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The issue

After installing Fedora 30 (KDE) on my laptop my router would crash shortly after I connected to it. This happened both when I connected through wired Ethernet and Wi-Fi. Fortunately, the router logs gave a clue as to why this was happening. I would get warnings like this:

kern.err kernel: [ 116.293427] ipq806x-gmac-dwmac 37200000.ethernet eth0: len 1675 larger than size (1536)

Followed by:

daemon.warn dnsmasq[2721]: reducing DNS packet size for nameserver 92.220.228.70 to 1280

For the first message I found a post on the OpenWrt forum with other people experiencing the same issue. It turns out that a bug in the switch driver causes the kernel to panic whenever it receives packets larger than the default MTU (1500), aka "jumbo frames".

Nobody else in that thread got the second warning, but I assume it's relevant in my case.

When I was using Fedora 29 I never experienced this, and all other devices on the network connect without any issues. So some bug must have been introduced in Fedora 30.

What I have observed

I have tried a couple of things to see if I can connect to the router without causing the warnings and crash. I'll list them below.

Wi-Fi, with NetworkManager enabled

Able to connect, but results in warnings and crash. ifconfig outputs an MTU of 1500.

Wi-Fi, with NetworkManager enabled and MTU set to 1500 in KDE System Settings

Able to connect, but results in warnings and crash. ifconfig outputs an MTU of 1500.

Wi-Fi, with NetworkManager disabled and connecting manually

$ sudo wpa_supplicant -B -iwlp18s0 -cwpa.conf -Dnl80211

$ sudo dhclient wlp18s0

Works fine! Results in no warnings and no crash. ifconfig outputs an MTU of 1500.

Wired Ethernet, with NetworkManager enabled

Able to connect, but results in warnings and crash. ifconfig outputs an MTU of 1500.

Wired Ethernet, with NetworkManager enabled and MTU set to 1500 in KDE System Settings

Able to connect, but results in warnings and crash. ifconfig outputs an MTU of 1500.

Wired Ethernet, with NetworkManager disabled and connecting manually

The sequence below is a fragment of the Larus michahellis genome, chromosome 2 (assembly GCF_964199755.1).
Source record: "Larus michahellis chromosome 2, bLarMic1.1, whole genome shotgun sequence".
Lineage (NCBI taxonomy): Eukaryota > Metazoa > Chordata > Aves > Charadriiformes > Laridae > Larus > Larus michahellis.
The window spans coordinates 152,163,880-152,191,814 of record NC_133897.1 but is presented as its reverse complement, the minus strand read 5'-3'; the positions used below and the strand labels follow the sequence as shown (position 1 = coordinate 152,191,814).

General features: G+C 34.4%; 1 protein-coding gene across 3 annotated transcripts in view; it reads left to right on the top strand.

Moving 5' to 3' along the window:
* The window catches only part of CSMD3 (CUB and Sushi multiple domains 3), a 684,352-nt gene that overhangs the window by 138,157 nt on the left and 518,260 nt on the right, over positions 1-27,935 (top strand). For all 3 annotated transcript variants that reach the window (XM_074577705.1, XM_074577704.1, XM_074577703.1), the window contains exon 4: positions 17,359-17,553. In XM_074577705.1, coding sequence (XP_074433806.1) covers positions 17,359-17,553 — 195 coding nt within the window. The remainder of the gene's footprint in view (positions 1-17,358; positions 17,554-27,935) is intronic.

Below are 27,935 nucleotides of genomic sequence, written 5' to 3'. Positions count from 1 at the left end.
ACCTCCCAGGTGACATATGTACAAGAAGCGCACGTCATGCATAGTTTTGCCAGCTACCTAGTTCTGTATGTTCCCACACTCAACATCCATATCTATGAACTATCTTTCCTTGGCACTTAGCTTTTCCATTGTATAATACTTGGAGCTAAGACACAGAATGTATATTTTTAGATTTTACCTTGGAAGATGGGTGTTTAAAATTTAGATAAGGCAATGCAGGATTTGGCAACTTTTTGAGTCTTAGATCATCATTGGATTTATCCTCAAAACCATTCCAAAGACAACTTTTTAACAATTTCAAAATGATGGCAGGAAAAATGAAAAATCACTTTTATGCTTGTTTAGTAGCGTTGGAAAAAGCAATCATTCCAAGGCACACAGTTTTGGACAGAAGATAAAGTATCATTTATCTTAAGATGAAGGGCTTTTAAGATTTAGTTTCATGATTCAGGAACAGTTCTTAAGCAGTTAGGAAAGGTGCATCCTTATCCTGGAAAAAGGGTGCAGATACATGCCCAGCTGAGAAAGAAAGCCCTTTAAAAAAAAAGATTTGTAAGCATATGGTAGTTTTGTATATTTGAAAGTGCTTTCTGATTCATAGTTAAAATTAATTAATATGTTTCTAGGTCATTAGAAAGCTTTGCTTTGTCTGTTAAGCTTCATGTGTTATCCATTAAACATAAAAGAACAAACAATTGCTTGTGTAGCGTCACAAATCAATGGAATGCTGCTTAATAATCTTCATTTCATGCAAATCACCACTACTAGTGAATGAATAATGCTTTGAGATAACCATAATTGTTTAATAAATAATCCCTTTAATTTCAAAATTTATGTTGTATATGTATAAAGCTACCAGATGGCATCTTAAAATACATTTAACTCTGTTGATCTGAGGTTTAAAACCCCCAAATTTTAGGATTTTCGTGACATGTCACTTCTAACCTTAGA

I just plug the cable into the port and run the following command:

$ sudo dhclient enp19s0

Works fine! Results in no warnings and no crash. ifconfig outputs an MTU of 1500.

Finding the cause

I want to find the cause for this bug so I can report it upstream, and would really appreciate if someone more experienced with debugging could help me out.

  • @sourcejedi Yes, I mean when it receives frames larger than 1536 bytes. I did try to set the MTU manually to 1500 under system settings in KDE, but it appears that the setting is being ignored since the router still receives jumbo frames. I suspect this has something to do with network manager; connecting to my wireless network manually with wpa_supplicant works just fine. – Dolan May 12 '19 at 8:45
  • If you want my experienced suggestion, you should not take the OpenWrt crash messages for granted - there's clearly some bug, so its not certain that the message about exceeding the MTU is not also a bug :-). I have edited your question to match your comment. Feel free to re-edit if I have mis-understood you. – sourcejedi May 12 '19 at 9:23
  • @sourcejedi Ok, so then it makes sense to check whether the MTU gets set above 1500. It seems like just a few jumbo frames get transmitted, and I would have to get lucky to catch the MTU set to above 1500 with for example: ip addr show | grep wlp18s0. When I ran that command I always got MTU 1500 back. Do you have any suggestions for how I can do that? – Dolan May 12 '19 at 12:42
  • I would be surprised if something is yanking the MTU setting up and down. Anyway, if it's not a kernel bug, I think you should be able to capture the outgoing packets using Wireshark on your laptop, and sort by frame size. You might have to make sure you capture on "all interfaces", because if you try to capture on an interface that is "down", it probably won't let you. I.e. this should let you mostly rule out a bug in NetworkManager . – sourcejedi May 12 '19 at 12:50